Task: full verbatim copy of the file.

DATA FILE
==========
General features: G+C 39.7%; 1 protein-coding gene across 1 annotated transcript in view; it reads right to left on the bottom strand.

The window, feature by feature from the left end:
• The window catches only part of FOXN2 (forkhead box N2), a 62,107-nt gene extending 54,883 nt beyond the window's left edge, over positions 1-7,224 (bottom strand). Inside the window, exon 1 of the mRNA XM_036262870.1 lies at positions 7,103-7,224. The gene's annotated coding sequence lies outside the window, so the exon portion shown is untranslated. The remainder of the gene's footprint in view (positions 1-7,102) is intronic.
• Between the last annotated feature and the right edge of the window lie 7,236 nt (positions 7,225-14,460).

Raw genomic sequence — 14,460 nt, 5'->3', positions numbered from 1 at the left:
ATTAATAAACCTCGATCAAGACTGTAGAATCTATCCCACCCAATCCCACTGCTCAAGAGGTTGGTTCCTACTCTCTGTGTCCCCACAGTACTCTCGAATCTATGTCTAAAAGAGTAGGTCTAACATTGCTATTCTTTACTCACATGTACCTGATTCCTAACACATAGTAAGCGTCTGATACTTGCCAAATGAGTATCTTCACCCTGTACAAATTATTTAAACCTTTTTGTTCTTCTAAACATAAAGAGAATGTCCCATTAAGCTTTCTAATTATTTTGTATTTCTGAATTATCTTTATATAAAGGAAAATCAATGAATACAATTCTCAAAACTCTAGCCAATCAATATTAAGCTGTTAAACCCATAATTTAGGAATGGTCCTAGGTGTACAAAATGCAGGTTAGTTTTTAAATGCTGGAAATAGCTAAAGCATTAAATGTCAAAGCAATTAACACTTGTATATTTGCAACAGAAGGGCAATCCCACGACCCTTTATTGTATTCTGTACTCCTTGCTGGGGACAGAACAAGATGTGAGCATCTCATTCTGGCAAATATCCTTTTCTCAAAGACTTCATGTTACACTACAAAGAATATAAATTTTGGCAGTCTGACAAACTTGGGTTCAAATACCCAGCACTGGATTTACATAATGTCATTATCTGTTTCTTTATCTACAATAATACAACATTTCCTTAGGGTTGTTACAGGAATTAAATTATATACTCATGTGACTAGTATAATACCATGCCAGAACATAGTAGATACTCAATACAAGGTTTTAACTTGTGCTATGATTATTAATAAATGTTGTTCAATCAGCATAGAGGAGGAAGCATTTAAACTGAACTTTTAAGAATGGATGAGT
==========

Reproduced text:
General features: G+C 39.7%; 1 protein-coding gene across 1 annotated transcript in view; it reads right to left on the bottom strand.

The window, feature by feature from the left end:
• The window catches only part of FOXN2 (forkhead box N2), a 62,107-nt gene extending 54,883 nt beyond the window's left edge, over positions 1-7,224 (bottom strand). Inside the window, exon 1 of the mRNA XM_036262870.1 lies at positions 7,103-7,224. The gene's annotated coding sequence lies outside the window, so the exon portion shown is untranslated. The remainder of the gene's footprint in view (positions 1-7,102) is intronic.
• Between the last annotated feature and the right edge of the window lie 7,236 nt (positions 7,225-14,460).

Raw genomic sequence — 14,460 nt, 5'->3', positions numbered from 1 at the left:
ATTAATAAACCTCGATCAAGACTGTAGAATCTATCCCACCCAATCCCACTGCTCAAGAGGTTGGTTCCTACTCTCTGTGTCCCCACAGTACTCTCGAATCTATGTCTAAAAGAGTAGGTCTAACATTGCTATTCTTTACTCACATGTACCTGATTCCTAACACATAGTAAGCGTCTGATACTTGCCAAATGAGTATCTTCACCCTGTACAAATTATTTAAACCTTTTTGTTCTTCTAAACATAAAGAGAATGTCCCATTAAGCTTTCTAATTATTTTGTATTTCTGAATTATCTTTATATAAAGGAAAATCAATGAATACAATTCTCAAAACTCTAGCCAATCAATATTAAGCTGTTAAACCCATAATTTAGGAATGGTCCTAGGTGTACAAAATGCAGGTTAGTTTTTAAATGCTGGAAATAGCTAAAGCATTAAATGTCAAAGCAATTAACACTTGTATATTTGCAACAGAAGGGCAATCCCACGACCCTTTATTGTATTCTGTACTCCTTGCTGGGGACAGAACAAGATGTGAGCATCTCATTCTGGCAAATATCCTTTTCTCAAAGACTTCATGTTACACTACAAAGAATATAAATTTTGGCAGTCTGACAAACTTGGGTTCAAATACCCAGCACTGGATTTACATAATGTCATTATCTGTTTCTTTATCTACAATAATACAACATTTCCTTAGGGTTGTTACAGGAATTAAATTATATACTCATGTGACTAGTATAATACCATGCCAGAACATAGTAGATACTCAATACAAGGTTTTAACTTGTGCTATGATTATTAATAAATGTTGTTCAATCAGCATAGAGGAGGAAGCATTTAAACTGAACTTTTAAGAATGGATGAGT